Parents of kids mid-meltdown get support instead of judgment, and it's so dang beautiful

Practically everyone who has had kids knows that meltdowns happen. Whether it's a two-year-old who doesn't know how to express themselves or an older kid who is having a particularly rough life moment, children sometimes lose control of their emotions. Unfortunately, meltdowns that happen in public can bring the Judgey McJudgertons out of the woodwork—which is why a Twitter thread of parents receiving kindness and support instead of side-eye and judgment has parents breathing a sigh of relief.


Writer Joy McCullough shared a brief but beautiful story on Twitter that got thousands of shares and prompted parents to share their own stories of strangers' kindness in their darkest parenting moments.


"Toddler is melting down in the library," McCullough wrote. "The mom is mortified. A stern old lady approaches & I hold my breath. 'It's okay,' she tells the mom. 'I've been there. You're doing great.' And then to the toddler, 'You're doing great, too. You're doing your best.'

Now THAT is what every parent—and toddler, for that matter—needs to hear in the midst of a meltdown moment.

Other parents chimed in with stories of their own, and they're the balm all parents of young kids need.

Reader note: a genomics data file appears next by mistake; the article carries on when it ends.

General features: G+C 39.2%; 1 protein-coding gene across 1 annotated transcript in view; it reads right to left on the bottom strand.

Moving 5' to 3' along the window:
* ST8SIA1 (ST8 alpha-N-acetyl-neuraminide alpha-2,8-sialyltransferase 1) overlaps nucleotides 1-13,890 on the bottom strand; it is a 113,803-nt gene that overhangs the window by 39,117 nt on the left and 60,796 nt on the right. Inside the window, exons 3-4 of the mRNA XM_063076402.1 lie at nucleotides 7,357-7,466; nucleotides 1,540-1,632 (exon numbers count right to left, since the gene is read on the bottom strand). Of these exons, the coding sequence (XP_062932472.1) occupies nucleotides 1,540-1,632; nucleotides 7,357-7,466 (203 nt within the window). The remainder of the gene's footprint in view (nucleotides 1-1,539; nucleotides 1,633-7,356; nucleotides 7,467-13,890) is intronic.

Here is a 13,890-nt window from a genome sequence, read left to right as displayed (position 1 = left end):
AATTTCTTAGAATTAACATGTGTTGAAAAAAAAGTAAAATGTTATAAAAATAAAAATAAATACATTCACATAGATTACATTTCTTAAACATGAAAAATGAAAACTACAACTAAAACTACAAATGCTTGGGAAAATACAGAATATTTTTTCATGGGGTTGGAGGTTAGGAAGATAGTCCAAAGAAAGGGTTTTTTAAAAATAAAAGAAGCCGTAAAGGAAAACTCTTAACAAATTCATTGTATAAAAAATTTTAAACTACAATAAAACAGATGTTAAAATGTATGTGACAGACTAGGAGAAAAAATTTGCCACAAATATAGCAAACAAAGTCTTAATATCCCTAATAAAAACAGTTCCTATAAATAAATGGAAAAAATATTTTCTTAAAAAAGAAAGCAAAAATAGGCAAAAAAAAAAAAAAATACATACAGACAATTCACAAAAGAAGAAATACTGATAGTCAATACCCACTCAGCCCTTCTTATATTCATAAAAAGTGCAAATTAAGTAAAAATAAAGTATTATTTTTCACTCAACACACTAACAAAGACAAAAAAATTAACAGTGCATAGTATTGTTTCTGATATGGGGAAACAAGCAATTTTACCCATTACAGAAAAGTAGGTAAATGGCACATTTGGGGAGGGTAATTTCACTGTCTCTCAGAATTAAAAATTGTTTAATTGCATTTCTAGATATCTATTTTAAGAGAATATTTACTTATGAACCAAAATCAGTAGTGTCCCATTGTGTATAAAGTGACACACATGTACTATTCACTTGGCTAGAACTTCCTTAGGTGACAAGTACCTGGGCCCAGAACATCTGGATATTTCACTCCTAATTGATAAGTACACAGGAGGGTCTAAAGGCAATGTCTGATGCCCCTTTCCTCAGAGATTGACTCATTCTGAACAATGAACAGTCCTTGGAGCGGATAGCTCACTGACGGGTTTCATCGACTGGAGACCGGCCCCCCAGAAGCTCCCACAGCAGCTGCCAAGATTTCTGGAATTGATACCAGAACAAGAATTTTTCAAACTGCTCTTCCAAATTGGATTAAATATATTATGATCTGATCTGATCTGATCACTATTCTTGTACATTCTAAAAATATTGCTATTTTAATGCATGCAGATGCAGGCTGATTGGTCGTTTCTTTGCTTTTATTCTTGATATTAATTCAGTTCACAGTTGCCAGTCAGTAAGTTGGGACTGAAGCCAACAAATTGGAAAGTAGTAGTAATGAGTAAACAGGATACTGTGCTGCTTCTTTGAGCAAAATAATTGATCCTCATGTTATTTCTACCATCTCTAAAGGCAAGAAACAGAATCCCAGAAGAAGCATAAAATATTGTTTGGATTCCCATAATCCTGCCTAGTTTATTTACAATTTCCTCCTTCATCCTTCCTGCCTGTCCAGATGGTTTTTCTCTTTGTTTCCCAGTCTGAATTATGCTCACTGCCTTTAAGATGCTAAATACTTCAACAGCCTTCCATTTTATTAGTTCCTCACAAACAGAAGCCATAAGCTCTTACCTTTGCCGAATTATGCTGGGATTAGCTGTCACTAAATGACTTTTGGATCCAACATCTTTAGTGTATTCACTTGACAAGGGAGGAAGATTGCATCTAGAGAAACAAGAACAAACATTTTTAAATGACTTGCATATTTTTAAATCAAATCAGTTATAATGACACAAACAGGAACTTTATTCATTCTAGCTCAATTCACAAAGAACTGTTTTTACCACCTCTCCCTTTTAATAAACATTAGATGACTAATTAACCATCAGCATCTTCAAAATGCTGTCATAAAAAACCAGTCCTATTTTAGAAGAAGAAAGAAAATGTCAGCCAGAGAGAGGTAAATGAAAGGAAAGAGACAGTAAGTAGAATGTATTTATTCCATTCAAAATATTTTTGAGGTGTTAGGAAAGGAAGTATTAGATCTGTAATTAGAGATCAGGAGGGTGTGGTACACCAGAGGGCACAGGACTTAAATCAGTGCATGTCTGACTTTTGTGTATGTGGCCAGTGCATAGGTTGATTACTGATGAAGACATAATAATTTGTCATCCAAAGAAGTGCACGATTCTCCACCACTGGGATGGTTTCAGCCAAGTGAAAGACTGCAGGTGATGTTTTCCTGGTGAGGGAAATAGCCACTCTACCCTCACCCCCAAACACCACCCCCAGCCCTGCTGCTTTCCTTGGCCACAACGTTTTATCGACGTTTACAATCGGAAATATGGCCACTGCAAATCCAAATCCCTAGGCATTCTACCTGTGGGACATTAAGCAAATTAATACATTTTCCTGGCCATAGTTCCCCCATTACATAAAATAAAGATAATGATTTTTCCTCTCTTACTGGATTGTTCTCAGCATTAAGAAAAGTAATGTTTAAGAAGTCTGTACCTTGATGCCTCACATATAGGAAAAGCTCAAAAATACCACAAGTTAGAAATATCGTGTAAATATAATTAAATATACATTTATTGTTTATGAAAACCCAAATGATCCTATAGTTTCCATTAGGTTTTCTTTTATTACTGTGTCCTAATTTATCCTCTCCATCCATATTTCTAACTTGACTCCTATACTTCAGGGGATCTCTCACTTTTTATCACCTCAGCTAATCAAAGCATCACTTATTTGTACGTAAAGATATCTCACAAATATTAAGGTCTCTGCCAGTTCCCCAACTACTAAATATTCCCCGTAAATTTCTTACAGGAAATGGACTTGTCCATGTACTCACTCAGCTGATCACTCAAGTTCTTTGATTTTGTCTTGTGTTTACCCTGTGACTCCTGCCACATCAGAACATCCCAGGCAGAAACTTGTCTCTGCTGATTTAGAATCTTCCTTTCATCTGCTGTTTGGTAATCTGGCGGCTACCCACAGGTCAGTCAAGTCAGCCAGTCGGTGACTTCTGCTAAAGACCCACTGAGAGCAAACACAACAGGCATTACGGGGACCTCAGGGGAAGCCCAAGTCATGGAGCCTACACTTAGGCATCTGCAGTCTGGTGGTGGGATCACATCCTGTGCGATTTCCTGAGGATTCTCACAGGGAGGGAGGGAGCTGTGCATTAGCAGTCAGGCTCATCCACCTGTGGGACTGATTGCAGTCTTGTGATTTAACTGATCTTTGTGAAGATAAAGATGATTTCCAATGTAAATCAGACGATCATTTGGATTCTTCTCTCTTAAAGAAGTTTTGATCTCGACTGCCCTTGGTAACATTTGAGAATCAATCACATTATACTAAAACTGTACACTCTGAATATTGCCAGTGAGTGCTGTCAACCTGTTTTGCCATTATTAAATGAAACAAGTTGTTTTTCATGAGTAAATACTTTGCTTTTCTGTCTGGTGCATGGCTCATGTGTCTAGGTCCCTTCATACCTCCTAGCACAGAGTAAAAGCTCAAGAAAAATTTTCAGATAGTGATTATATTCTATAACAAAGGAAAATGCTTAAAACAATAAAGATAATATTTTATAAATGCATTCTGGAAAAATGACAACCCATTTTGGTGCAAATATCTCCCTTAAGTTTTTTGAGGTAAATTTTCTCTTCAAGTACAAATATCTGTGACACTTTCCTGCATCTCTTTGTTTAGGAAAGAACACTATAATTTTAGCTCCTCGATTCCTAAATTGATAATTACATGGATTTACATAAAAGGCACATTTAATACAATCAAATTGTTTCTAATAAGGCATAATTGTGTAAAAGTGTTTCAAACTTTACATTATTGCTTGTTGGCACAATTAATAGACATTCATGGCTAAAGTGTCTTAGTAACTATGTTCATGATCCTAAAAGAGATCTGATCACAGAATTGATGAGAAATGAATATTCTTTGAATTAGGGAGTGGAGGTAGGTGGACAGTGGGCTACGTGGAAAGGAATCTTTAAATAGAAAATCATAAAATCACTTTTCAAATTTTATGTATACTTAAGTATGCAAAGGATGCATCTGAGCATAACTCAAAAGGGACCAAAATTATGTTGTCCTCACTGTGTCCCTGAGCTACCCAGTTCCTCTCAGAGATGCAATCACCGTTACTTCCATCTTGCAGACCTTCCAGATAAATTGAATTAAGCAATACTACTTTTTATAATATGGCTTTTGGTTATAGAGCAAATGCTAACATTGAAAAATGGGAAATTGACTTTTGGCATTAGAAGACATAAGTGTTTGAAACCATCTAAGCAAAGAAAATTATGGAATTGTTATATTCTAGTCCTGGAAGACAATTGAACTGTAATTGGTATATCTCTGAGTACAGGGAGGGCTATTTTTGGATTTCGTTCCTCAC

One mom shared how her son was having a public meltdown a few years ago and she was on the verge of tears herself trying to calm him down, when and older woman came over and asked if she could walk with them for a bit.

"She pushed my cart with my son in it while I grabbed our groceries (and monitored) and just talked quietly to my son for a few minutes. He was quiet and listened to her. Once he was calm she patted my arm, said 'it takes a village, right?' and went on her way. She was my angel."

Seriously, unless you've been there at your wit's end as a parent, you can't imagine how helpful someone's kindness and understanding can be.


And other times just a few words of encouragement while you're trying to wrangle an unruly, overtired kiddo can make a world of difference. A simple shout out like "Be strong, mama!" can be just the boost you need to not completely melt down your self.

The thread includes a few "yOuR ToDdelR iS mAnipUlatTinG yOU!" comments from the get-off-my-lawn crowd, but they are far outweighed by stories of support and understanding.


"7yo melted down in hardware store," wrote Melissa Harris. "I did my best to keep calm and calm him. Get to checkout & woman came up to me. She wanted me to know that she thought I had done an amazing job and even in a meltdown my son was cute. Made my month."